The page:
The unique organizational discipline with an unparalleled return on investment

Opinions expressed by Entrepreneur the contributors are theirs.

“We’ve seen an increase of over 300% in production, with virtually no increase in inputs. And our employees are happier.”

It sounds like a testimonial in the business management version of a get-rich-quick infomercial. But it’s not. It was uttered by a Harvard Business School professor almost a decade ago when asked about his contribution to a publication in the school newspaper. Negotiation, Organizations and Markets Department, Research Paper Series. What was the research about? In a word: integrity.

What do we mean by integrity?

Yes, integrity will create better quantifiable business and financial results. Before we get to the how, let’s first consider what we mean by integrity. We are not referring to the type of integrity related to “doing the right thing” – refusing to accept bribes or manipulate financial reports. Of course, it is important.

But there is the most fundamental integrity in the form of simply doing what you say you are going to do, when you say you are going to do it. This type of integrity is not a moral or ethical concept. It is a factor of “functional performance” as exemplified by the branch of engineering called structural integrity.

Structural integrity is ensuring that a structure (read: organization) or one of its components (read: individual) is fit to function (read: perform) under the intended circumstances, as well as to a certain level beyond.

If you build a bridge, will it support the weight? If you build a skyscraper, will it withstand strong winds? If you build a rocket, will it withstand intense acceleration, heat, and atmospheric pressure? There is no “right or wrong” here. No morals, no ethics. Just performance to functional expectations.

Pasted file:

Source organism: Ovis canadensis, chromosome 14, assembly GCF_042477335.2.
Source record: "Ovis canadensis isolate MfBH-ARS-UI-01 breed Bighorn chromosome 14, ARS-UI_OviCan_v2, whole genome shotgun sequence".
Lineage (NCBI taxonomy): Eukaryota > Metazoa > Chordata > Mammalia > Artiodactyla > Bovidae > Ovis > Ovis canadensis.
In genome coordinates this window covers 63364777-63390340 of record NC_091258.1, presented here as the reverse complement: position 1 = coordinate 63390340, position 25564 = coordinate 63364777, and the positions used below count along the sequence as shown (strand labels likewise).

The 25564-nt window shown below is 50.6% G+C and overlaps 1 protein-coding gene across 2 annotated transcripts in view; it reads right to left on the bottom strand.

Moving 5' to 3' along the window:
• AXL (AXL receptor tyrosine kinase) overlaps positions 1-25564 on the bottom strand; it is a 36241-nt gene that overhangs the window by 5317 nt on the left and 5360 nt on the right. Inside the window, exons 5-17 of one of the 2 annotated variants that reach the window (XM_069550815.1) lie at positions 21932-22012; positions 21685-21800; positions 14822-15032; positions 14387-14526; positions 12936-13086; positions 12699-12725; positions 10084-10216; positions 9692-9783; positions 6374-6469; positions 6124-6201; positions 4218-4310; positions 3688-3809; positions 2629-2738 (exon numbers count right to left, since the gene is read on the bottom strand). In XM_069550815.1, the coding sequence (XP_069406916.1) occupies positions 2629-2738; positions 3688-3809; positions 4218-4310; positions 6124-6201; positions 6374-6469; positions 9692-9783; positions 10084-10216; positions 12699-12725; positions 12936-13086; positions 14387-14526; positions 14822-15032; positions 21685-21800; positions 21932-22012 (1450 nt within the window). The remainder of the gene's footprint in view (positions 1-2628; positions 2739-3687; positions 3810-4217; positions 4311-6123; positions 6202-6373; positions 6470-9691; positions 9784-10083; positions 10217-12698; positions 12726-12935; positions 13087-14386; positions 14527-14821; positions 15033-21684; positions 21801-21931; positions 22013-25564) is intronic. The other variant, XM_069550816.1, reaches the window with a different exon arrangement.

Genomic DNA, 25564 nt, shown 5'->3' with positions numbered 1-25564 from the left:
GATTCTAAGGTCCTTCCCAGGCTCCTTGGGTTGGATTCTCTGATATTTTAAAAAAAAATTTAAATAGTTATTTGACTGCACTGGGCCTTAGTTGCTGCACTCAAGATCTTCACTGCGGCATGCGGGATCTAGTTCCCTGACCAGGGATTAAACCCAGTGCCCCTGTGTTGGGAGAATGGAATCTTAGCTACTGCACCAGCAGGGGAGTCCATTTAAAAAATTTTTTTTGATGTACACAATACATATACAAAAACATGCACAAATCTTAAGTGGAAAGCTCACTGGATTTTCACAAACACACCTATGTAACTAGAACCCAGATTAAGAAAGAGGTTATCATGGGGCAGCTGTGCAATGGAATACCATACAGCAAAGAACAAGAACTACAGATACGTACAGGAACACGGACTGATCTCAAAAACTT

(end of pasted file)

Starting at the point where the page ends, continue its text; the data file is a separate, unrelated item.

If you are building a team, will it take responsibility and deliver the expected results? It depends on the integrity of all the individuals on the team. After all, with a bridge, a faulty beam can bring it all down. A singular flaw in a thermal protection panel will destroy the rocket (along with its occupants and its mission).

Before we look at the pragmatic impact of integrity on the bottom line, we might like to agree that when a leader makes a request or sets expectations, associates who don’t object accept, by default (by other words: express, say, undertake) that they will do what is asked of them. Let’s work with the understanding that – even though it’s best practice for the manager to actively obtain this explicit alignment – it is the responsibility of those under a manager to actively express that they are uncommitted towards an expectation or a request, if they have any hesitations at Any gender.

Related: Test your structural integrity

What is the impact of integrity?

Consider what it could be if:

  • Did everyone show up to the meeting with all the necessary preparation, as you requested when inviting the participants?

  • Or if they were fully present and engaged instead of multi-tasking on Slack, as requested at the start of the meeting (or better: as a cultural norm).

  • What if, as agreed at the beginning, the group reaches a final decision at the end of the meeting?

  • Or what if the follow-up meeting to really come to that final decision happened at the end of the week (as discussed) instead of being delayed due to [fill in the blank with the latest reason]?